In Stanley Kubrick’s final film, Eyes Wide Shut, Dr. Bill Harford (Tom Cruise) wanders the empty streets of New York City and begins to view life around him as it pertains to sex. Everything is sexualized, in fact, and viewers are left in a state of suspension: is this reality or is this dream? In Yasunari Kawabata’s novel The Sound of the Mountain, the lead character, Ogata Shingo, is similar to the Bill Harford character in Eyes Wide Shut, save for instead of viewing the world sexually, Shingo views the life around him as it relates to death. As Shingo nears the end of his life, he continually hears the far rumble of the mountain, reminding him each time that death is approaching. And it is through this rumination on death that Shingo also ruminates about his life, including the number of personal relationship disappointments he has experienced.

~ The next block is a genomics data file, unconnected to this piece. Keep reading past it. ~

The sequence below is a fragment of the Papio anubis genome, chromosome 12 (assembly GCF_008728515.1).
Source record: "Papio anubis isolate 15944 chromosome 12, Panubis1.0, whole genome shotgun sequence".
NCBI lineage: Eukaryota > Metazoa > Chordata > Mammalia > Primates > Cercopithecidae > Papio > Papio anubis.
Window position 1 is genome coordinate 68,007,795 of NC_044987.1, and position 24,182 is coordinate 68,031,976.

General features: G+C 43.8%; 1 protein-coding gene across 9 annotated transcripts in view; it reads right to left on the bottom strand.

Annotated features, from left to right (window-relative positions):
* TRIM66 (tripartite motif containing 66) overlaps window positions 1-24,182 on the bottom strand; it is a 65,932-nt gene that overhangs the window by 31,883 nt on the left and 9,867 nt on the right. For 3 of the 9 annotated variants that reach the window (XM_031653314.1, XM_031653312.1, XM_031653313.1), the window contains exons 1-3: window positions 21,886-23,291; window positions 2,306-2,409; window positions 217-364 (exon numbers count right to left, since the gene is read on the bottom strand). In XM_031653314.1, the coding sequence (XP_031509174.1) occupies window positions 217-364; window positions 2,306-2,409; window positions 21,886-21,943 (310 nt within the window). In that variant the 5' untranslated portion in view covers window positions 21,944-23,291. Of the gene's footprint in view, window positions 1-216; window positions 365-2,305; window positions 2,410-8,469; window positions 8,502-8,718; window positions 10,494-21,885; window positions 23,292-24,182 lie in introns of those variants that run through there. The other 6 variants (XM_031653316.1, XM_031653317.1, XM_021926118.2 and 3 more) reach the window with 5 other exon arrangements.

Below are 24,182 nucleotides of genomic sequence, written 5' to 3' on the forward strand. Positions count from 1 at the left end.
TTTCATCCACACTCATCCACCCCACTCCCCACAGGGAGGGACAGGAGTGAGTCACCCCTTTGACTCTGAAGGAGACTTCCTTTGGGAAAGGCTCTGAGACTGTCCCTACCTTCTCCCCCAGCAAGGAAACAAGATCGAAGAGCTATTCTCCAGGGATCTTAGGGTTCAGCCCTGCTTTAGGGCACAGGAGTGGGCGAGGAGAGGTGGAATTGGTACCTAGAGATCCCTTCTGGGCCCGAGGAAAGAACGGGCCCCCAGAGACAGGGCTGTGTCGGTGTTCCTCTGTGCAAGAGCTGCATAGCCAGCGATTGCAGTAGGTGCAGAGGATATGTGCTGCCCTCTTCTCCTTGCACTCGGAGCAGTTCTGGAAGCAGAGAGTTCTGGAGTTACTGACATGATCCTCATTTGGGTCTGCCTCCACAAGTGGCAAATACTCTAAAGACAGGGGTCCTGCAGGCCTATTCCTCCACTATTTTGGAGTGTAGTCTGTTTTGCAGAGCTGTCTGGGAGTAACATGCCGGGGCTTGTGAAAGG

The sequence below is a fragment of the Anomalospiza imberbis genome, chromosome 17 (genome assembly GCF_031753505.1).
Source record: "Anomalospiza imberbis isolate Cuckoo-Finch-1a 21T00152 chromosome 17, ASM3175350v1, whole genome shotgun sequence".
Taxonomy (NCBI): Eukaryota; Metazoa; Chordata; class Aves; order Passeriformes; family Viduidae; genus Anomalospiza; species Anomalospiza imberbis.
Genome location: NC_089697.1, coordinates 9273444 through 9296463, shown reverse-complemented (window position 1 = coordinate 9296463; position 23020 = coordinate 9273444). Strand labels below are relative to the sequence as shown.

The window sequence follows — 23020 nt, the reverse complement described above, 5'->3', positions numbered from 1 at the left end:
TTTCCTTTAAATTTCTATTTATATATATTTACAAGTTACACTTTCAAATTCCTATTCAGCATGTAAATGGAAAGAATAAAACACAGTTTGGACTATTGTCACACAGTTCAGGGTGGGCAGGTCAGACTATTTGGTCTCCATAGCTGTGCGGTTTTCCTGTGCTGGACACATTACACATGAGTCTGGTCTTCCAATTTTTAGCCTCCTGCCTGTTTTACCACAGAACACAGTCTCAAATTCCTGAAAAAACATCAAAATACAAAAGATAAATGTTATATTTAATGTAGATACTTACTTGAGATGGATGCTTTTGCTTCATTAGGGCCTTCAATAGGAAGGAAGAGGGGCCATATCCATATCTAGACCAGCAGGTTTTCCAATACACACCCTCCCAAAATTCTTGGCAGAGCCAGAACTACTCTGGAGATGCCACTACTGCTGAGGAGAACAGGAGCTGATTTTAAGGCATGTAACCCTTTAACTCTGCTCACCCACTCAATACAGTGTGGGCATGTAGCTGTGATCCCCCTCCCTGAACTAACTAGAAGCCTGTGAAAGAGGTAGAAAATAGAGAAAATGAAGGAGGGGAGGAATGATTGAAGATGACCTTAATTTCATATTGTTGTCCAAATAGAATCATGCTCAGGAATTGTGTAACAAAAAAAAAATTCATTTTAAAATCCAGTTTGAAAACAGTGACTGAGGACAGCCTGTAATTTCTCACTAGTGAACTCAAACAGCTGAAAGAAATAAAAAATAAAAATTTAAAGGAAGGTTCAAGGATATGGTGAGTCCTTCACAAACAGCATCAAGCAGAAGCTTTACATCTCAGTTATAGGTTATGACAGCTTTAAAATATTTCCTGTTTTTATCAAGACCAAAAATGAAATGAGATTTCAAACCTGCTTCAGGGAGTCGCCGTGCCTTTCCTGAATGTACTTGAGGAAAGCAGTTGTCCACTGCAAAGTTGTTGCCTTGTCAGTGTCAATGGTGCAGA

Set in post World War II Japan, Shingo views his position as a husband and father according to the relationships around him — his married son is engaging in an affair, his daughter’s marriage is failing, and his wife is described as being “no beauty.” Immediately, Kawabata establishes the complexity of the relationships at hand by layering in both psychological and observational depth, which relieves the book from falling into the category of soap opera. It is interesting, because when I think of Kawabata’s novels, they remind me of a cross between the films of Ozu and those of Bergman. On surface level, many could read something like The Sound of the Mountain and dismiss it as “boring” or a novel where “nothing much happens.” And if one is looking for action-packed plot, then Kawabata would not be the novelist to pursue. Yet actually, much goes on in his novels — they are packed with subtlety and drama that on the surface could seem ordinary, but the fact that they are not, only makes them more interesting.